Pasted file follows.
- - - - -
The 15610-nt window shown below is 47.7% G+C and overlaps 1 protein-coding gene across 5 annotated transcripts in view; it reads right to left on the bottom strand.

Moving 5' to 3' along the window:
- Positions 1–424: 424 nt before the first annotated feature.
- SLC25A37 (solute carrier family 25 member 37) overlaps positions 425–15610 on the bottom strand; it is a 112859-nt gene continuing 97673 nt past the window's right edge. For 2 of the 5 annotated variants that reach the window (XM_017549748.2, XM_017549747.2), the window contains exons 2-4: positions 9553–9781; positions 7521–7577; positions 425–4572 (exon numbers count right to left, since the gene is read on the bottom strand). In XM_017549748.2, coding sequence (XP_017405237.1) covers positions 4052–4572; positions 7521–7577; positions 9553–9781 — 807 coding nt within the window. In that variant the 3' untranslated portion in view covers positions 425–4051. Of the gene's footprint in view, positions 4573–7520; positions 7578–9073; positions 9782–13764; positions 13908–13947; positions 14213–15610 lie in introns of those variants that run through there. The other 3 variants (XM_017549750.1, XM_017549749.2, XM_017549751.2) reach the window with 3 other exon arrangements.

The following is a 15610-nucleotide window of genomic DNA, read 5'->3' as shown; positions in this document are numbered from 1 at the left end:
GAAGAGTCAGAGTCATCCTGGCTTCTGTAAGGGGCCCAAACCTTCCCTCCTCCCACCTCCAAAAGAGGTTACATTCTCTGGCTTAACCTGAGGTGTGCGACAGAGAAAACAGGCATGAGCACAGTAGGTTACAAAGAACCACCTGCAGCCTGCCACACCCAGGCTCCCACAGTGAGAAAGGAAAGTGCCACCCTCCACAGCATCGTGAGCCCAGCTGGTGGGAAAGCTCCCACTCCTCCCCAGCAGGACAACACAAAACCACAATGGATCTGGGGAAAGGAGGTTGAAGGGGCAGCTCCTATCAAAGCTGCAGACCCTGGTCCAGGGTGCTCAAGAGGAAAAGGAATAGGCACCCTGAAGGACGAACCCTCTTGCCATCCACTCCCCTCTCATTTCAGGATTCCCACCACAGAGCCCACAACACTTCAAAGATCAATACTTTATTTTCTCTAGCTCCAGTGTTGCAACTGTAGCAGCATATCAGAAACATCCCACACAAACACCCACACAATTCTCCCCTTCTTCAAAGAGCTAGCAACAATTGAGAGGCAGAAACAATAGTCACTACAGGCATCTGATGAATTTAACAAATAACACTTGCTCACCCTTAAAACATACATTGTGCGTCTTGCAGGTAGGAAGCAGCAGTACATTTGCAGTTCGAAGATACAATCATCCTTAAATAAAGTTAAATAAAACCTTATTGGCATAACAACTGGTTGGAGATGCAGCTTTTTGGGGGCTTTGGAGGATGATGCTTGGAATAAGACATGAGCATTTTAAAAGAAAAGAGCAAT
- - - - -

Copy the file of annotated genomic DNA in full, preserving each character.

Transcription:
The 15610-nt window shown below is 47.7% G+C and overlaps 1 protein-coding gene across 5 annotated transcripts in view; it reads right to left on the bottom strand.

Moving 5' to 3' along the window:
- Positions 1–424: 424 nt before the first annotated feature.
- SLC25A37 (solute carrier family 25 member 37) overlaps positions 425–15610 on the bottom strand; it is a 112859-nt gene continuing 97673 nt past the window's right edge. For 2 of the 5 annotated variants that reach the window (XM_017549748.2, XM_017549747.2), the window contains exons 2-4: positions 9553–9781; positions 7521–7577; positions 425–4572 (exon numbers count right to left, since the gene is read on the bottom strand). In XM_017549748.2, coding sequence (XP_017405237.1) covers positions 4052–4572; positions 7521–7577; positions 9553–9781 — 807 coding nt within the window. In that variant the 3' untranslated portion in view covers positions 425–4051. Of the gene's footprint in view, positions 4573–7520; positions 7578–9073; positions 9782–13764; positions 13908–13947; positions 14213–15610 lie in introns of those variants that run through there. The other 3 variants (XM_017549750.1, XM_017549749.2, XM_017549751.2) reach the window with 3 other exon arrangements.

The following is a 15610-nucleotide window of genomic DNA, read 5'->3' as shown; positions in this document are numbered from 1 at the left end:
GAAGAGTCAGAGTCATCCTGGCTTCTGTAAGGGGCCCAAACCTTCCCTCCTCCCACCTCCAAAAGAGGTTACATTCTCTGGCTTAACCTGAGGTGTGCGACAGAGAAAACAGGCATGAGCACAGTAGGTTACAAAGAACCACCTGCAGCCTGCCACACCCAGGCTCCCACAGTGAGAAAGGAAAGTGCCACCCTCCACAGCATCGTGAGCCCAGCTGGTGGGAAAGCTCCCACTCCTCCCCAGCAGGACAACACAAAACCACAATGGATCTGGGGAAAGGAGGTTGAAGGGGCAGCTCCTATCAAAGCTGCAGACCCTGGTCCAGGGTGCTCAAGAGGAAAAGGAATAGGCACCCTGAAGGACGAACCCTCTTGCCATCCACTCCCCTCTCATTTCAGGATTCCCACCACAGAGCCCACAACACTTCAAAGATCAATACTTTATTTTCTCTAGCTCCAGTGTTGCAACTGTAGCAGCATATCAGAAACATCCCACACAAACACCCACACAATTCTCCCCTTCTTCAAAGAGCTAGCAACAATTGAGAGGCAGAAACAATAGTCACTACAGGCATCTGATGAATTTAACAAATAACACTTGCTCACCCTTAAAACATACATTGTGCGTCTTGCAGGTAGGAAGCAGCAGTACATTTGCAGTTCGAAGATACAATCATCCTTAAATAAAGTTAAATAAAACCTTATTGGCATAACAACTGGTTGGAGATGCAGCTTTTTGGGGGCTTTGGAGGATGATGCTTGGAATAAGACATGAGCATTTTAAAAGAAAAGAGCAAT